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Fight Anemia and its root causes


Anemia may occur due to poor diet, inadequate nutrition intake, or due to any specific underlying condition. Although it seeks prompt action, but its symptoms are widely ignored by a huge section and ultimately it starts affecting our performance and other aspects of one’s life as well. Anemia basically develops in adults if hemoglobin goes less than 13g/dL in males and less than 12g/dL in females. The most common cause of anemia is iron deficiency. Poor diet may result in folic acid deficiency and contribute to iron deficiency, but bleeding is the most common cause of iron deficiency in adults. 

  • Symptoms of anemia: Its primary symptoms are easy fatigability, palpitations, breathlessness on exertion, and generalized weakness. Many iron-deficient patients develop pica, craving for specific foods often not rich in iron.
  • Classification of Anemia: Anemias are classified according to red blood cell size or to their pathophysiologic basis i.e., whether related to reduced production or increased production due to increased loss of red blood cells. Severely microcytic anemia (that is, smaller red cell size) is either due to iron deficiency or thalassemia while severely macrocytic anemia (big cell size) is almost always Megaloblastic anemia the most common cause of which is Vitamin B12 and Folate deficiency. A bone marrow biopsy is generally needed to complete the evaluation of anemia when the blood laboratory evaluation fails to reveal the cause, when there are additional abnormalities present in the blood picture or an underlying primary or secondary bone marrow process is suspected. 


GENERAL CONSIDERATIONS
Iron-deficiency anemia

Iron deficiency is the most common cause of anemia worldwide. Causes of iron deficiency are 

  • Deficient Diet 
  • Decreased absorption- autoimmune gastritis, Celiac disease, Zinc deficiency, Helicobacter pylori gastritis. 
  • Increased requirements eg, pregnancy & lactation 
  • Blood loss (chronic)- Gastrointestinal, Menstrual, Blood donation.
  • Vitamin B12 & Folate Deficiency - Vitamin B12 is present in foods of animal origin, dietary vitamin B12 deficiency is seen in vegans- strict vegetarians who avoid all dairy products, meat, and fish. Pernicious anemia (autoimmune), gastrectomy, fish tapeworm infection, H.Pylori infection, Proton pump inhibitors ( medication used to reduce acidity), and surgical gut resection are some other causes of Vitamin B12 deficiency and consequent anemia. Folic acid is present in most fruits and green leafy vegetables and the most common cause of folic acid deficiency is inadequate dietary intake. Celiac disease, medications such as methotrexate and phenytoin, pregnancy, and chronic hemolysisanemias are other causes.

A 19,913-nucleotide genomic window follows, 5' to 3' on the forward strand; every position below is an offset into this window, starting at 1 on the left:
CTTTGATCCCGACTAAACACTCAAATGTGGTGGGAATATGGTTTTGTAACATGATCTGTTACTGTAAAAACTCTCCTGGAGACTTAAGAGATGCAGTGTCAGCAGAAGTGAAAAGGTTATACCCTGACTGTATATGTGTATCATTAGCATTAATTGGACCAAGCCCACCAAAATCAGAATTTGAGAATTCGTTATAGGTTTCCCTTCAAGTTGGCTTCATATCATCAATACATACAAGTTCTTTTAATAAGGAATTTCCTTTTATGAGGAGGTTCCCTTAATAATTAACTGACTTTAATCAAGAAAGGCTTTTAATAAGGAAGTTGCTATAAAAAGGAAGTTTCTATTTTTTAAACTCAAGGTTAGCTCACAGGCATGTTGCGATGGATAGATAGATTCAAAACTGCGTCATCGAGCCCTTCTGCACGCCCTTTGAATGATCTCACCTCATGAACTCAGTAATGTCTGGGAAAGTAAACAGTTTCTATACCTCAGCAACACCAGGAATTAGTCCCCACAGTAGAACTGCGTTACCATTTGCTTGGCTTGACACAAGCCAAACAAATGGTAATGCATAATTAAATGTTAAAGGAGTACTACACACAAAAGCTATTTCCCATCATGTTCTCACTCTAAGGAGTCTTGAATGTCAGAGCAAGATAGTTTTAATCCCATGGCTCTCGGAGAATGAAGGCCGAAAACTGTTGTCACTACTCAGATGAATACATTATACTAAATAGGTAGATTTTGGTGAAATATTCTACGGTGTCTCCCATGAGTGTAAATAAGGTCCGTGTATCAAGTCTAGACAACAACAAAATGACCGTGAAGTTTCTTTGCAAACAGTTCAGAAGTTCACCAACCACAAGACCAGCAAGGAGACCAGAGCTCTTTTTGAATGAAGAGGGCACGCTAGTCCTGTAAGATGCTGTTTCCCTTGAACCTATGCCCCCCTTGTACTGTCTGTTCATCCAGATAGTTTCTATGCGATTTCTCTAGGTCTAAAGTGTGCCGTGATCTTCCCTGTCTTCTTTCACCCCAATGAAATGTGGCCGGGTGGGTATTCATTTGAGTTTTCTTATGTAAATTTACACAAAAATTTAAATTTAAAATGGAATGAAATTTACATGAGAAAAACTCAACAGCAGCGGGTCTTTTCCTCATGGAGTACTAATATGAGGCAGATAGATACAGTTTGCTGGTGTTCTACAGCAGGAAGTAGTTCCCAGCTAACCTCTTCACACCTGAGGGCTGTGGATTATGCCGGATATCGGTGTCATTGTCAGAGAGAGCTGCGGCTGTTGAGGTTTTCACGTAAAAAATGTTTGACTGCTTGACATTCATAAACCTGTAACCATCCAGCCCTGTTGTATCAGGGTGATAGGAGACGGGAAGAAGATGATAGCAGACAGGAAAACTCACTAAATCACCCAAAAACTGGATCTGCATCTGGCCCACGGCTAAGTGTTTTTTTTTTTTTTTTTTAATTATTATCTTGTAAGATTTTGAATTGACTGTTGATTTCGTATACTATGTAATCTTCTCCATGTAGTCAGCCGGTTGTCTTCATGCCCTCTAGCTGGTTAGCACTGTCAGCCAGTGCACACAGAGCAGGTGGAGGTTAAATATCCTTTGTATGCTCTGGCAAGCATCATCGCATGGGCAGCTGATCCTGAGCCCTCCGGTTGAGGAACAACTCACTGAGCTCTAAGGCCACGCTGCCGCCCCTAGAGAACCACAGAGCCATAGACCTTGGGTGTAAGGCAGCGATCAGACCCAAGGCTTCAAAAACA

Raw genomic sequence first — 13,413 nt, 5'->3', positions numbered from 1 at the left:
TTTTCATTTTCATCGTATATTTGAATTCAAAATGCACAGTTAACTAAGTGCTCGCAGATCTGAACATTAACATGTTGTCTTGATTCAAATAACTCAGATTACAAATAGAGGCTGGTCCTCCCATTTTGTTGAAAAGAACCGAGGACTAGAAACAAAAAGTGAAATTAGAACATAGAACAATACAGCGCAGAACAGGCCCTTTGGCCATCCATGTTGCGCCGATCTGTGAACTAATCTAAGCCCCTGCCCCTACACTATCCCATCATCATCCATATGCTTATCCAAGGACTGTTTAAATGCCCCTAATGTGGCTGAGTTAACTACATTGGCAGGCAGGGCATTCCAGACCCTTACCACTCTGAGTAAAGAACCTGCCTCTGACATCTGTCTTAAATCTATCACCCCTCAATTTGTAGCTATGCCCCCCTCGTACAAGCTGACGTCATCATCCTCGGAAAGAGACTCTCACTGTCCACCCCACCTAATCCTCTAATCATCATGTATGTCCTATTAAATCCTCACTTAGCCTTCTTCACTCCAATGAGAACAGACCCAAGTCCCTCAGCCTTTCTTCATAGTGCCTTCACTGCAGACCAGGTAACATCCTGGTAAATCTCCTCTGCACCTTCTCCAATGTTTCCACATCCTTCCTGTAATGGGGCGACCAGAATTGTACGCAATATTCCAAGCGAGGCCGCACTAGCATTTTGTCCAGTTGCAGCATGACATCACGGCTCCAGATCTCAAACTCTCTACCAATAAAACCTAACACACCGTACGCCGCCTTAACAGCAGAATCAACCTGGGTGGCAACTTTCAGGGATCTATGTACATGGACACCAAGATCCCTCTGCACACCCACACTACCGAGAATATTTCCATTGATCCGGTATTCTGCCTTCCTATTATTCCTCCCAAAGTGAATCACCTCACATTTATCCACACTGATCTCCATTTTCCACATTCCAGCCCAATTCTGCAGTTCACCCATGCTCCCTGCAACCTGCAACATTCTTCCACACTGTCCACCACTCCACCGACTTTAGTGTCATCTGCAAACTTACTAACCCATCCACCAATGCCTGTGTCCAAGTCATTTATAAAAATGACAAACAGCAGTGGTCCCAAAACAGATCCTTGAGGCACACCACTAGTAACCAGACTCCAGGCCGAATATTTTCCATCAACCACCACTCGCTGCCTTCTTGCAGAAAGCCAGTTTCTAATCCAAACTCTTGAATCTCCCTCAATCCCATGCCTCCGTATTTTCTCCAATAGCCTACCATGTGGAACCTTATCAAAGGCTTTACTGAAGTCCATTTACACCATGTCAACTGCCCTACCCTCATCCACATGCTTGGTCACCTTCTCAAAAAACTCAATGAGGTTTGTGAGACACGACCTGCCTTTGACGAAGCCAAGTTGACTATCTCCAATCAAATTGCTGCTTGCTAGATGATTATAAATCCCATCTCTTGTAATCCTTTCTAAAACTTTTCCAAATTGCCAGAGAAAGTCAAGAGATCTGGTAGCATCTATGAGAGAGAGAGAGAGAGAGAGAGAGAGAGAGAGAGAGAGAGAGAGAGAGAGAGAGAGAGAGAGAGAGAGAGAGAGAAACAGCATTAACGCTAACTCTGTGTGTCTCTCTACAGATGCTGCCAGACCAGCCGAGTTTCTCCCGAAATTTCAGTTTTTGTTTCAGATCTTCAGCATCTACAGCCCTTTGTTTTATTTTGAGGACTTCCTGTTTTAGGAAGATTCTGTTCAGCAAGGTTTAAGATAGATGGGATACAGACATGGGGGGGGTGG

• Anemia of Chronic Disease - Many chronic diseases are associated with mild or moderate anemia. Inflammatory bowel disease, chronic infections, malignancy, rheumatologic disorders cause reduced gut iron uptake and reduced iron transfer in the bone marrow. Anemia of organ failure can occur with kidney disease, liver failure, and endocrine gland failure. Erythropoietin is reduced and RBC mass reduces. Anemia of Older adults is present in up to 20% of individuals over age 85 years in whom a thorough evaluation for an explanation of anemia is negative.
  • The Thalassemias - THALASSEMIAS are hereditary disorders characterised by a reduction in the synthesis of globin chains. The thalassemias are described as thalassemia trait when there is insignificant clinical impact, thalassemia intermedia when there is moderate clinical impact, and thalassemia major when the disorder is life-threatening and the patient is transfusion dependent. 
  • Hemolytic Anemias - The hemolytic anemias are a group of disorders in which RBC survival is reduced - episodically or continuously. There are several types of hemolytic anemias based on whether the defect is intrinsic to the RBC or due to some external factor. 
  • There are several other causes of anemia like aplastic anemia, paroxysmal nocturnal hemoglobinuria, sickle cell anemia, autoimmune hemolytic anemia, and cold agglutinin disease. 
  • Laboratory Findings : Basic blood work includes a Complete blood count, Liver functions, Kidney function test, general blood picture, iron studies, vitamin B12 & Folate assays, Reticulocyte count, serum LDH, Coombs test, gastrointestinal studies like colonoscopy and endoscopy May be needed to find the cause of chronic blood loss if that is suspected, routine stool tests for parasites are usually done. Imaging studies and Bone marrow biopsy may be required in certain cases.
  • Treatment : Treatment of anemia depends on the correction of the underlying cause. Dietary supplements for iron and vitamin B12 and folate in cases of deficiency. Treatment of H. pylori infection or parasitic infestation if needed. Celiac disease-related anemia would improve on the exclusion of gluten from the diet. Erythropoietin injections for CKD-related anemia, parenteral iron therapy if oral is not tolerated or a patient has concomitant IBD thereby reducing orally administered iron. Steroid therapy is needed in autoimmune hemolytic anemias whereas treatment with Rituximab, a monoclonal antibody against the B cell antigen CD 20, is effective in some cases. Immunosuppressive agents may also be used. Blood transfusion is needed in severe anemia cases. Conditions like aplastic anemia may be treated with supportive care and antibiotics are used to treat infections. Bone marrow transplantation is the treatment of choice for young adults who suffer from aplastic anemia.


Thus, as we can see anemia is a multi-factorial condition and requires work up to reach the root cause of the issue and thereby corrective treatment is provided.

Dr. Sfurti Mann, Head of the Department & Senior Consultant

Internal Medicine and Diabetology

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